Life in an SRO: When temporary housing becomes a home

Single Room Occupancy hotels once were envisioned as transitory residences – where people needing a leg up for a short time could pay a low weekly rate for rent before moving on to something better. But in reality, they are anything but temporary. The Rosemoor Hotel in the West Loop neighborhood has residents who have been neighbors so long they remember each other’s phone numbers and favorite city haunts, and know to check up on each other when a fire alarm goes off.

Many residents planned to stay at the Rosemoor as long as they could, in lieu of another seeking other housing options.

But lately things have been changing. The Rosemoor changed ownership earlier this year, rents increased for the kitchen-less studio apartments and some long-time residents received 30-day notices to vacate the premises. The tenants argued the rent hike was retaliation for organizing a tenants association. Earlier this month, a court ruled in the tenants’ favor.

For now, Rosemoor tenants are allowed to stay in the building. But in a building licensed for temporary housing, there may be little long-term future in the place many tenants have called home. Here, in their own words, three residents share their stories:

Cecil Stovall in his room at the Rosemoor Hotel. Photo by Michelle Kanaar

Cecil Stovall in his room at the Rosemoor Hotel. Photo by Michelle Kanaar

Cecil Stovall  became disabled in 2002, when he fell on the job as a railroad mechanic and was forced to have his right his replaced. He’s lived at the Rosemoor for three years.

I stayed in most of the major [SRO] hotels due to the fact that my credit is not the best, as a result of staying in places like this. There is no way you can pay them and try to pay for a new place unless you were born with a silver spoon in your mouth.

With all this uncertainty about a place to stay, it’s kind of hard to get into your other health issues. I don’t have anybody to take care of me, so I have got to make sure by me staying in places like this I am able to take care of myself. When a person gets a certain age, moving, uprooting is a big deal. You want to see yourself when you are about 50 or 60 being in the place you’re going to die in, you don’t want to be thinking, a year from now I got to move again. And every time I move, I’ve lost stuff that is intangible, that I can’t replace.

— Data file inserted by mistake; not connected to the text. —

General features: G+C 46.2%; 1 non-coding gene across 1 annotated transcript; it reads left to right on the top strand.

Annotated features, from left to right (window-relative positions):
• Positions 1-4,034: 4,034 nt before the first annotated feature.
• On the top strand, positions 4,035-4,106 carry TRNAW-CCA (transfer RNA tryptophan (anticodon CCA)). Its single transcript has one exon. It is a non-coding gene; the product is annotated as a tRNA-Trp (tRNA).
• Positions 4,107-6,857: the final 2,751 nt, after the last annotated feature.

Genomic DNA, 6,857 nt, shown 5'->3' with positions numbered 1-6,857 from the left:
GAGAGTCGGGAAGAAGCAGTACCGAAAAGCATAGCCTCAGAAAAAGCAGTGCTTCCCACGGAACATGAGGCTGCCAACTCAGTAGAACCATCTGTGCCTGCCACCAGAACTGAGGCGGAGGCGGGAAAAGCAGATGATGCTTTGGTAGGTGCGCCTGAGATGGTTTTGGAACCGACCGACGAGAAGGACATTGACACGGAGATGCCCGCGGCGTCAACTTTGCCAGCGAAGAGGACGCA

SRO resident

Barbara Warmack is looking at senior housing among other housing options. "I'm not going to let this worry me, I'm just not going to give up," Warmack said. Photo by Michelle Kanaar

Barbara Warmack used to live at the New Jackson Hotel, an SRO about a mile east of the Rosemoor, until it was also sold to a developer. She’s lived at the Rosemoor for a year.

The place that I was going to move two months ago, they couldn’t keep hold of it because I was waiting on this letter [from the management of the Rosemoor] to get me a valid state ID. I don’t know what’s going to happen. I still haven’t gotten my valid state ID yet. Some of the places I put in charge you a $25 application fee, you put in and they don’t call you back. Ain’t no use getting upset. Just keep moving and do what you can, because if you get upset you ain’t hurting nobody but yourself.

I will be 62 in October, so I am not going to let this worry me, I am just going to not give up. A year and a half ago I was staying over in the nursing home, I had a problem with identity theft, and I was living in the street for a whole year while they were collecting my checks. So this is nothing compared to what I’ve been through. You’ve just got to stay strong. I’m going to need some time, more than 30 days, to find something. If I ever get my state ID.

 

Kerry Carter has been living in the Rosemoor for two years, and though he has the means to find alternate housing, he thinks it’s worth staying and fighting for those who do not. Photo by Michelle Kanaar

Kerry Carter has been living in the Rosemoor for two years, and though he has the means to find alternate housing, he thinks it’s worth staying and fighting for those who do not. Photo by Michelle Kanaar

Kerry Carter has lived in the Rosemoor for three years. He works at the University of Illinois at Chicago, where he sterilizes instruments for the operating room.

I really like the place. It’s just convenient, the quiet. You can concentrate more on what you want to concentrate on. I am a sports fanatic, a White Sox fan. Are you a Cubs fan? I come home, relax, read, and that’s it. It’s enjoyable. I like it. I have a little refrigerator, a little closet.

I feel for the [residents], I really do. It’s not right, I feel, of what they are doing to increase the rent by that much. I mean, my god. To be slapped with a $300 increase, I have never heard of that. The fight is real, and I believe in it. I am more secure than a lot of them, but I will fight to the end. Right now it’s principle.

 


Filed under: Housing

Tags: housing, Rosemoor Hotel, SRO

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